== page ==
High School Basketball

The Sweetest Century: An oral history of one of Kentucky’s most-revered state tournaments

Carr Creek guard Freddie Maggard was given a hero's ride after hitting a field goal with four seconds left to beat Wayland, 68-67, in the semi-finals of the Kentucky State High School Basketball Tournament March 17, 1956 at Memorial Coliseum in Lexington. Maggard also hit a one-hander in the closing seconds to oust Central City in a overtime in first round action on March 15.
Carr Creek guard Freddie Maggard was given a hero's ride after hitting a field goal with four seconds left to beat Wayland, 68-67, in the semi-finals of the Kentucky State High School Basketball Tournament March 17, 1956 at Memorial Coliseum in Lexington. Maggard also hit a one-hander in the closing seconds to oust Central City in a overtime in first round action on March 15. Staff File Photo

The KHSAA boys’ Sweet Sixteen holds a significant place in the hearts of sports fans across the commonwealth, particularly those who came of age in the middle part of the 20th century, when high school basketball seemingly ruled the state. The 1956 tournament often is regarded as the most memorable thanks to an abundance of last-second heroics, a collection of schools with exceptional basketball pedigrees and the record-setting dominance of Wayland’s“King” Kelly Coleman, a player as mythical in the moment as he is today.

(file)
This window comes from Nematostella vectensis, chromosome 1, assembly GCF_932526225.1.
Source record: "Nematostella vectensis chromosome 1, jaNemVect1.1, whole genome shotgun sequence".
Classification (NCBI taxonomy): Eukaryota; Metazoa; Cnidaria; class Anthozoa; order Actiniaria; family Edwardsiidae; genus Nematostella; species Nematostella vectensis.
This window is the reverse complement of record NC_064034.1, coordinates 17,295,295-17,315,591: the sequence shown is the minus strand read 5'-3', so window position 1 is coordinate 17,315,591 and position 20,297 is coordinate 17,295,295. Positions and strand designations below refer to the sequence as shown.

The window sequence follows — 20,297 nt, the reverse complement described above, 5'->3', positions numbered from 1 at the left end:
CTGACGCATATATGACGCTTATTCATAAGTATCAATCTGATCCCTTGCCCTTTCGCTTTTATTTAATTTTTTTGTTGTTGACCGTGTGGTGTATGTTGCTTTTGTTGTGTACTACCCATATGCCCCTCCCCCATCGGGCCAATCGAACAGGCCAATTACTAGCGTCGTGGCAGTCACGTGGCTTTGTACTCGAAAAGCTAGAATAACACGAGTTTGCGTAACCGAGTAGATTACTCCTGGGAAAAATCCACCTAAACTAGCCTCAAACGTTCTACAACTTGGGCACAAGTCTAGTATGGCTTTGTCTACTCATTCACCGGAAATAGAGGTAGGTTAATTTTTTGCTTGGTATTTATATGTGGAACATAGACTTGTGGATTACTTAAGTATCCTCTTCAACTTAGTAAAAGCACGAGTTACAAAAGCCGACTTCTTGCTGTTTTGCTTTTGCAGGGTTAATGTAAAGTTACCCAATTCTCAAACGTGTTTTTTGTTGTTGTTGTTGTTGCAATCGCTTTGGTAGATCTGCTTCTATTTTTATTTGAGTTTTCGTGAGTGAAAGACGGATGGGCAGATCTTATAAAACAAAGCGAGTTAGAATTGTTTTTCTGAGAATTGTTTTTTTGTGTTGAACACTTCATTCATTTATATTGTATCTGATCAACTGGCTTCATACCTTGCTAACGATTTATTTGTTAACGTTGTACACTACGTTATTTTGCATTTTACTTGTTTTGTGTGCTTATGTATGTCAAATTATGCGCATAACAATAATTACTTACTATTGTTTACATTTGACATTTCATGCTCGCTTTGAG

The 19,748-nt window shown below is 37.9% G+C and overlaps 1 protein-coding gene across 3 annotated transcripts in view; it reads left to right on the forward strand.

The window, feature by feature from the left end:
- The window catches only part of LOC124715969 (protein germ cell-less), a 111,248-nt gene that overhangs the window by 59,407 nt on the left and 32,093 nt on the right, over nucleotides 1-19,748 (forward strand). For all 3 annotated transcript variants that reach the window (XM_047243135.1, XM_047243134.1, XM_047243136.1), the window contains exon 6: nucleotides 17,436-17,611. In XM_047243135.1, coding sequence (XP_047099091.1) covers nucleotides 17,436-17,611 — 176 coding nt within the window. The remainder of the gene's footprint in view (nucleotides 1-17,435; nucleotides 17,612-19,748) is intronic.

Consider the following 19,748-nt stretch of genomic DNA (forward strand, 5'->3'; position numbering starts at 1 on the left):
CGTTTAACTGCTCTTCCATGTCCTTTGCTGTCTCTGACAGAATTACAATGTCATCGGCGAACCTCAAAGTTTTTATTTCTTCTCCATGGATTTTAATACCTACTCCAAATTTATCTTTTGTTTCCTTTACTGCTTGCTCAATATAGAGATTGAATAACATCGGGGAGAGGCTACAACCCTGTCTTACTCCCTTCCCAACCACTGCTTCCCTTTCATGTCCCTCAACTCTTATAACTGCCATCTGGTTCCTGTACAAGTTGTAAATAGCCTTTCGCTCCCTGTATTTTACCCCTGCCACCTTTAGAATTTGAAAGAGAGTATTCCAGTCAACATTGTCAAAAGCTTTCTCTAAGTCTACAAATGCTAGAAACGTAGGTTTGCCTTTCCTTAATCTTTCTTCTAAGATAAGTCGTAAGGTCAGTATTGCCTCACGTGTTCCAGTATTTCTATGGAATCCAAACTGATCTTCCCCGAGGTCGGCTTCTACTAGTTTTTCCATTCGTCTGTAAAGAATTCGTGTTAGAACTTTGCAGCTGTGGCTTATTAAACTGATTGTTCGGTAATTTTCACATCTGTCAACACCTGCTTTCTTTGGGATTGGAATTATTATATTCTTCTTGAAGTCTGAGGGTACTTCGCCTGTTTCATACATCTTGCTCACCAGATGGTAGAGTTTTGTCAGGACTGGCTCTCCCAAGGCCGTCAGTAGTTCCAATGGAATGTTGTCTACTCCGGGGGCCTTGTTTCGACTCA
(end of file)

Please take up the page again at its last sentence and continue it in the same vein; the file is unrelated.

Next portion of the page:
The following is an oral history of that tournament — won by Carr Creek — curated from new and existing interviews.

Billy Ray Lickert: I’m partial to Lafayette. I think the Seneca teams with (Wes) Unseld and (Mike) Redd, the Ashland team with Larry Conley and them, they were great. The Cuba Cubs, Carr Creek. That’s the great thing about the state tournament; you can have the Carr Creeks and the Cubas, who could still compete.

Lickert, who went on to play for Adolph Rupp at the University of Kentucky, was a standout for the ’56 and ’57 Lafayette squads, the latter of which won the Generals’ third title in the ’50s. No other school won more than one in the decade.

Lafayette entered in 1956 with a tournament-worst 19-8 record but defeated Glendale, which had the tournament’s best record at 33-2, in the first round. Lickert scored 22 points in the first half before picking up his fourth foul with 15 seconds left in the second quarter and sitting the rest of the contest. “But he had given the Generals a 47-31 working edge and they came through successfully,” the Lexington Herald’s Billy Thompson wrote on March 16, 1956.

Joe B. Hall (former University of Kentucky coach): Billy was so slick, he could do things with so much ease that it didn’t look like he was working.

The Generals lost, 65-63, to Bell County in the quarterfinals. Lickert, who later was treated for a wrist fracture suffered during the game, fouled out with two minutes left in regulation. The Bobcats’ John Mayes hit a layup in double overtime after Lafayette was whistled for a walk to start the sudden-death period.

Lickert: At halftime, Coach (Ralph) Carlisle grabbed me by the jersey, started twisting it up in a knot and he got right up in my face. He said, “If we lose this game, you’re never gonna forget it as long as you live.”

He was right about that.

Freddie Maggard (from the 2012 documentary “Legends of the ’50s”): Carr Creek was nothing but a post office. There was no restaurant, no theater. There was nothing but the school and a post office. The only thing that was going on was Carr Creek basketball.

Carr Creek, a small school in Knott County, took the 1956 title, twice advancing on buzzer-beaters by Maggard, who died last April. Raymond “Corky” Withrow played for Central City, a Western Kentucky power that lost to Carr Creek in the first round of that tournament.